In Squish Rabbit (Book 1) we meet Squish and his adorable friend Twitch the Squirrel for the first time.
Squish is just a little rabbit, but he has a very BIG heart, and in his first adventure he finds a new friend.
In Brave Squish Rabbit, Squish must be very brave in order to find his friend. In this delightful new Squish story, the little rabbit discovers that being brave makes the dark a little wonderful after all.
If possible, I loved this second Squish adventure even more than the first – it even features a ‘glow-in-the-dark’ Squish. Little Squish’s confidence grows as he becomes braver, and Katherine’s hilarious giant chickens are a gorgeous collage of colour.
Katherine is currently working on the third Squish book, but she has taken time out to generously share her tips on creating picture book sequels.
Creating Picture Book Sequels:
by Katherine Battersby
I love picture book series. When you fall in love with a character it’s always exciting to find they have other stories out there. But I’d never considered what it took to create a picture book (PB) sequel until it came to writing my own.
The core thing to remember is this:
- The story needs to be able to stand alone
With a good PB sequel, you should be able to read it without even knowing the first book exists. They’re not like novels, where people read them in order. Young kids often choose books randomly: because the cover appeals, because they like pirates, because mum has given them precisely 5 seconds to choose as they’ve been faffing around and it’s time to go. So it’s really important that each book stands alone and doesn’t rely on prior knowledge.
The next most important thing is balance. Creating a PB sequel is a bit of juggling act between:
- The needs of the story (as its own stand alone project)
- The need to reintroduce a set of characters (and possibly what has already happened in book one)
The reason this is such an important balance is ultimately you’re juggling the needs of new readers and the needs of fans (the people who are reading the sequel because they liked book one). You want to allow new readers room to come in and meet your characters for the first time, but you don’t want to alienate fans by doing too much ‘summing up’ of the character or previous book. In fact you want to reward fans for sticking with you, so you need to create a balance of the two.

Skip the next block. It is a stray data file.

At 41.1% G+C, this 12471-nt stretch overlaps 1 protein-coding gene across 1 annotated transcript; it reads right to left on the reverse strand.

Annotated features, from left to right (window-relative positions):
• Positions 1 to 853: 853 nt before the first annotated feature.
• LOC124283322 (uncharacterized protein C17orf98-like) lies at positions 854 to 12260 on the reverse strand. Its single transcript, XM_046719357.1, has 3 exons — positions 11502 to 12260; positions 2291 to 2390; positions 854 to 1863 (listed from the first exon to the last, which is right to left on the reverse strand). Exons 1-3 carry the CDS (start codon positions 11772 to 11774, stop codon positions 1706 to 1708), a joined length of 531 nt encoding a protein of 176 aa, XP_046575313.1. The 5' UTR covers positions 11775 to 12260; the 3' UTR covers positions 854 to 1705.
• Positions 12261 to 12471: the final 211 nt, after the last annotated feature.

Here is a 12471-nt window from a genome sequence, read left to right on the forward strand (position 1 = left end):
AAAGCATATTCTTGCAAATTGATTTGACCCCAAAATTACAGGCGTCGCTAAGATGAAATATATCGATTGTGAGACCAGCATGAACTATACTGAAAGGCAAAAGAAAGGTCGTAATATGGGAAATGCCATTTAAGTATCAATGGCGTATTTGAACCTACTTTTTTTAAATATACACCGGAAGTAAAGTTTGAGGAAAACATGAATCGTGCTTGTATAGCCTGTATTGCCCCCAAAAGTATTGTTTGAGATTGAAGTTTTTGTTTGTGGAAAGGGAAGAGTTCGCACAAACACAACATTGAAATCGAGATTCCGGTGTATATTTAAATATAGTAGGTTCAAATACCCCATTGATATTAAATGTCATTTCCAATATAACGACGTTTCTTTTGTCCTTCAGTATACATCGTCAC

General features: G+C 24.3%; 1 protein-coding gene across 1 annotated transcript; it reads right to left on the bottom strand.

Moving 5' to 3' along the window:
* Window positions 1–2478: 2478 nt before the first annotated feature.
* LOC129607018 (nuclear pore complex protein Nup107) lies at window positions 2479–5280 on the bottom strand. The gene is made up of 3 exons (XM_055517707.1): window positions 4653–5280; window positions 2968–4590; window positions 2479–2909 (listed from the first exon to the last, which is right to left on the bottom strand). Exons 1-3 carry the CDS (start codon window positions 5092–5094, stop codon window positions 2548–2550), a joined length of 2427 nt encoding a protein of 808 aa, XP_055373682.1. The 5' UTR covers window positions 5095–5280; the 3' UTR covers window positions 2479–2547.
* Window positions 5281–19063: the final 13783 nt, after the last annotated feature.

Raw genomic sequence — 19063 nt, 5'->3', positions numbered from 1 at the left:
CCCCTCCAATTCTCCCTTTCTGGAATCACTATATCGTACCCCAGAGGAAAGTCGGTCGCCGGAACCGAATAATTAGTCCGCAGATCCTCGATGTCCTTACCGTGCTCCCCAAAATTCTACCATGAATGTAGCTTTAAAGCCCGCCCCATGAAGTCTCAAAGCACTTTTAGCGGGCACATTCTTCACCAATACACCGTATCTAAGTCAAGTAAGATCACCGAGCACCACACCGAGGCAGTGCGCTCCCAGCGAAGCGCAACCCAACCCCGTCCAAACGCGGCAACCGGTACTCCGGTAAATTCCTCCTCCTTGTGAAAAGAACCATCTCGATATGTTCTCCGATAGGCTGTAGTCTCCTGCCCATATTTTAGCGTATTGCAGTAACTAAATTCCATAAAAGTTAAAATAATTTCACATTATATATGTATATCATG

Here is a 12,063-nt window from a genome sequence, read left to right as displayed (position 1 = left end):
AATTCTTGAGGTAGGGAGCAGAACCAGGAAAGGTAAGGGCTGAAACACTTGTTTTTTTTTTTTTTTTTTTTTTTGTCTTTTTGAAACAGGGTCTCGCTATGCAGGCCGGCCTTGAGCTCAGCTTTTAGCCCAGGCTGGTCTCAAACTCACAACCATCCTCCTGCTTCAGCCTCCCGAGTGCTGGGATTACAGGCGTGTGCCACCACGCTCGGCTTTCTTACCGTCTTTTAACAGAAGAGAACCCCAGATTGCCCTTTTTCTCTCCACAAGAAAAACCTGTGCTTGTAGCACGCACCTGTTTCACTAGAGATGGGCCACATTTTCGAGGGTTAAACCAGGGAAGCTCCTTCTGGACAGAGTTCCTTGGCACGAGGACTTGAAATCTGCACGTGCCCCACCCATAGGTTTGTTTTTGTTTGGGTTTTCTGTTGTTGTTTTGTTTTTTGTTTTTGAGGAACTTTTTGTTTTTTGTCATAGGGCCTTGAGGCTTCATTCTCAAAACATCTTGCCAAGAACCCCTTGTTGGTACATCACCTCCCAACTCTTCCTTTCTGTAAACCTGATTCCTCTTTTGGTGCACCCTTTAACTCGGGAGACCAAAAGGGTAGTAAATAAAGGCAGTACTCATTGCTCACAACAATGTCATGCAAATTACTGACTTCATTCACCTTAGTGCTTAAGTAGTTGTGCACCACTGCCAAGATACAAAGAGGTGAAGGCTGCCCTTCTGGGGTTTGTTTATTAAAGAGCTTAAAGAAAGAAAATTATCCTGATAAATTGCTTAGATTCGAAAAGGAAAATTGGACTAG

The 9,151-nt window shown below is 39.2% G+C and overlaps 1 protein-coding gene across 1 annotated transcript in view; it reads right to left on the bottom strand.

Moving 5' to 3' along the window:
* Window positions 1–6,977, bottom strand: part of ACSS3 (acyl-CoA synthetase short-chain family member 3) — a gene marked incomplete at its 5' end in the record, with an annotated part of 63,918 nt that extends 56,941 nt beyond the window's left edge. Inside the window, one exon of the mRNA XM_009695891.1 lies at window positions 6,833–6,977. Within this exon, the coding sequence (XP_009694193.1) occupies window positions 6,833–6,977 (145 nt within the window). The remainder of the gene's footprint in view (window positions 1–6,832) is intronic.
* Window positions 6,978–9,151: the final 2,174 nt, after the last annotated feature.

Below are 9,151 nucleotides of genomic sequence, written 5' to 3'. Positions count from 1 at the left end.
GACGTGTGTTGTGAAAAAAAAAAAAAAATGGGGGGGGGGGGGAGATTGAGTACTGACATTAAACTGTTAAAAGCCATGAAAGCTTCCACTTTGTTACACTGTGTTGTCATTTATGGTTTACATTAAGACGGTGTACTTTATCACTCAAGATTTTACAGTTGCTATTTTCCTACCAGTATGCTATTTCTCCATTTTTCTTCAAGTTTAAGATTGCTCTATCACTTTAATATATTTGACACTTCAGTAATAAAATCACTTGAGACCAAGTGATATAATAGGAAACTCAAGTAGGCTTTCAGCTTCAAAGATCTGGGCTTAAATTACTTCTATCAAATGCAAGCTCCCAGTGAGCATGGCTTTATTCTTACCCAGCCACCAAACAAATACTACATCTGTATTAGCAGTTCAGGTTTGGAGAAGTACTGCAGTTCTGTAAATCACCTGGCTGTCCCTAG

Study how other talented book creators have tackled this. Some of my favourite PB series are:
- Pigeon books by Mo Willems
- Scaredy Squirrel by Melanie Watt
Many PB series use a rhythm or structure of storytelling that is the same in each book, creating a lovely familiarity. Others use clever new ways of introducing their main character and all their quirks in each story. Many sequels reward fans with a ‘secret’ reference to earlier books (I may just have done this in Brave Squish Rabbit…).
The tricky thing with picture books is they’re such a short form. They’re all about the beautiful sparsity of language and distilling an idea down into its essence. Which means every word is precious. It can take many drafts to capture all these things in under 500 words (mine are under 200). But it’s so worth the effort.
Now, with that in mind, I’m off to redraft an idea I’ve had for Squish 3…
MORE ABOUT KATHERINE AND SQUISH
You can find out more Katherine and Squish at the charming Well Read Rabbit blog
WHERE TO BUY SQUISH
Squish is an adorable little rabbit who belongs in every Christmas stocking. You can find his stories at all good bookstores and online if you follow these links :
Squish Rabbit: http://www.booktopia.com.au/squish-rabbit-katherine-battersby/prod9780702239250.html
Brave Squish Rabbit: http://www.booktopia.com.au/brave-squish-rabbit-katherine-battersby/prod9780702249433.html